alexa Prenatal growth in humans and postnatal brain maturation into late adolescence.
Psychiatry

Psychiatry

Journal of Depression and Anxiety

Author(s): Raznahan A, Greenstein D, Lee NR, Clasen LS, Giedd JN

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Abstract Prenatal life encompasses a critical phase of human brain development, but neurodevelopmental consequences of normative differences in prenatal growth among full-term pregnancies remain largely uncharted. Here, we combine the power of a within-monozygotic twin study design with longitudinal neuroimaging methods that parse dissociable components of structural brain development between ages 3 and 30 y, to show that subtle variations of the in utero environment, as indexed by mild birth weight (BW) variation within monozygotic pairs, are accompanied by statistically significant (i) differences in postnatal intelligence quotient (IQ) and (ii) alterations of brain anatomy that persist at least into late adolescence. Greater BW within the normal range confers a sustained and generalized increase in brain volume, which in the cortical sheet, is specifically driven by altered surface area rather than cortical thickness. Surface area is maximally sensitive to BW variation within cortical regions implicated in the biology of several mental disorders, the risk for which is modified by normative BW variation. We complement this near-experimental test of prenatal environmental influences on human brain development by replicating anatomical findings in dizygotic twins and unrelated singletons. Thus, using over 1,000 brain scans, across three independent samples, we link subtle differences in prenatal growth, within ranges seen among the majority of human pregnancies, to protracted surface area alterations, that preferentially impact later-maturing associative cortices important for higher cognition. By mapping the sensitivity of postnatal human brain development to prenatal influences, our findings underline the potency of in utero life in shaping postnatal outcomes of neuroscientific and public health importance.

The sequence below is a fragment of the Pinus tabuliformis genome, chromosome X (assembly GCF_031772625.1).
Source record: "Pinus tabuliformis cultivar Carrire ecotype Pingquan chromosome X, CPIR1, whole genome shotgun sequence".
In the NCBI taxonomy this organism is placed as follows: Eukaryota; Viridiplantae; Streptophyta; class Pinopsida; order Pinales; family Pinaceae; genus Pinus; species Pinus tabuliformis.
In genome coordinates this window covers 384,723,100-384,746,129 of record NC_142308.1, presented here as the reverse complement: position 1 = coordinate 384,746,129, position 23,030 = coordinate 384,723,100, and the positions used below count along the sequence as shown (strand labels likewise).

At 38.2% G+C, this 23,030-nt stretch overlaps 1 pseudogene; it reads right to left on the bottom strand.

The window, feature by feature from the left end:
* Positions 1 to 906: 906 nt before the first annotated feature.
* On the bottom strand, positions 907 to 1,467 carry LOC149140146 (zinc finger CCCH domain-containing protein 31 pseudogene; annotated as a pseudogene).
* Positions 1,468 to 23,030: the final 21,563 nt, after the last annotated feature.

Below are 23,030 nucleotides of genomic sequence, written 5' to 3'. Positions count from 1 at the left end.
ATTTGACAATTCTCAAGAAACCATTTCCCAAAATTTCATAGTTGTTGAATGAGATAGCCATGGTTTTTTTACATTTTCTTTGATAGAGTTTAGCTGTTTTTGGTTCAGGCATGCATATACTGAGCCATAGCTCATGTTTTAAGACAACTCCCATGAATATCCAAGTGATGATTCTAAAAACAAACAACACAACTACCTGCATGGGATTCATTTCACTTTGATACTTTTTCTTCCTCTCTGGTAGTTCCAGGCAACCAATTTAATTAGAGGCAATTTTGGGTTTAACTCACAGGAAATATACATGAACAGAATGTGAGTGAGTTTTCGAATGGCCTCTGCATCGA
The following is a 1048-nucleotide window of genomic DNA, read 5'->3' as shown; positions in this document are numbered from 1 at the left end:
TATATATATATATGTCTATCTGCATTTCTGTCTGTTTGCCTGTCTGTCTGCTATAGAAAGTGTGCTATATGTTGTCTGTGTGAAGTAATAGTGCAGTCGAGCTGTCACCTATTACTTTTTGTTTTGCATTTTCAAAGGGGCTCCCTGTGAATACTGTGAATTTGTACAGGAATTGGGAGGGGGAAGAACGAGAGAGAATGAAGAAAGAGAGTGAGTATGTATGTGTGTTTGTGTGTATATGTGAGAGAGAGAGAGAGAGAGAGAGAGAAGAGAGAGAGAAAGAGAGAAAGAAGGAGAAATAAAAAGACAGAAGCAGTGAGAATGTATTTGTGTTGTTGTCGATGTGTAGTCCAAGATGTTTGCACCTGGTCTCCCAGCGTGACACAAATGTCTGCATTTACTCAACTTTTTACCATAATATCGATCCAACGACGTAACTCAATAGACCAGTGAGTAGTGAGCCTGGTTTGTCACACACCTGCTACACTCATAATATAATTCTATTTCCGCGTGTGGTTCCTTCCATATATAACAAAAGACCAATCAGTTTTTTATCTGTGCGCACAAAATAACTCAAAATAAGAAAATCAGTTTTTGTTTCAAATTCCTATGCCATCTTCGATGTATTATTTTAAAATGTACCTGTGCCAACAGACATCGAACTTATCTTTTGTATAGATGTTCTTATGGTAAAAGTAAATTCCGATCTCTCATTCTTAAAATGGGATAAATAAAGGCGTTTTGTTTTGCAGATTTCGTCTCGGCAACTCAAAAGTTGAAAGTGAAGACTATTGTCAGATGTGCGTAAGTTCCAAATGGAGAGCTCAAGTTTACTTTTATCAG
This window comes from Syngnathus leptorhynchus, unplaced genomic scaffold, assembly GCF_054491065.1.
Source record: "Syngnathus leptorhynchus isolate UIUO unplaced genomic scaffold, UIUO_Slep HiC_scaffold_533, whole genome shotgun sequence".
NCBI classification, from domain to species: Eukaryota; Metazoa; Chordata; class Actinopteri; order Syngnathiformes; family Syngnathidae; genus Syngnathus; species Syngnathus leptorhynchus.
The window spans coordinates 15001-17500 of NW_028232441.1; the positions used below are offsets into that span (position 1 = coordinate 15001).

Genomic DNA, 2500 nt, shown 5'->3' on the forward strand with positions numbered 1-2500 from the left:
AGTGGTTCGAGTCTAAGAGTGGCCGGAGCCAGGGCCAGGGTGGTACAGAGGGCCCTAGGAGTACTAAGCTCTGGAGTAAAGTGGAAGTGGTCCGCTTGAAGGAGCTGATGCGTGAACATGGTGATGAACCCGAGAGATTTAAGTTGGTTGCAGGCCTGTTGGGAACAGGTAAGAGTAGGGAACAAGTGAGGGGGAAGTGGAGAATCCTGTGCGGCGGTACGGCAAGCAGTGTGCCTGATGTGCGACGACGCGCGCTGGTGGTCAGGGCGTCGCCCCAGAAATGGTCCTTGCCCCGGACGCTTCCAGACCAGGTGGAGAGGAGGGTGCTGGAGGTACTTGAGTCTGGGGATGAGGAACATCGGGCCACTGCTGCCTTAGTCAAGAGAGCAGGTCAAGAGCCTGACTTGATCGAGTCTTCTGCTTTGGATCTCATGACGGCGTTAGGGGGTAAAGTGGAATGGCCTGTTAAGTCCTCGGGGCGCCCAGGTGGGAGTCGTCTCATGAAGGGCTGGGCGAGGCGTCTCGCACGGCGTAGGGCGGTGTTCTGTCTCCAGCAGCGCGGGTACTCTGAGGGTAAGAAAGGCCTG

This article was published in Proc Natl Acad Sci U S A and referenced in Journal of Depression and Anxiety

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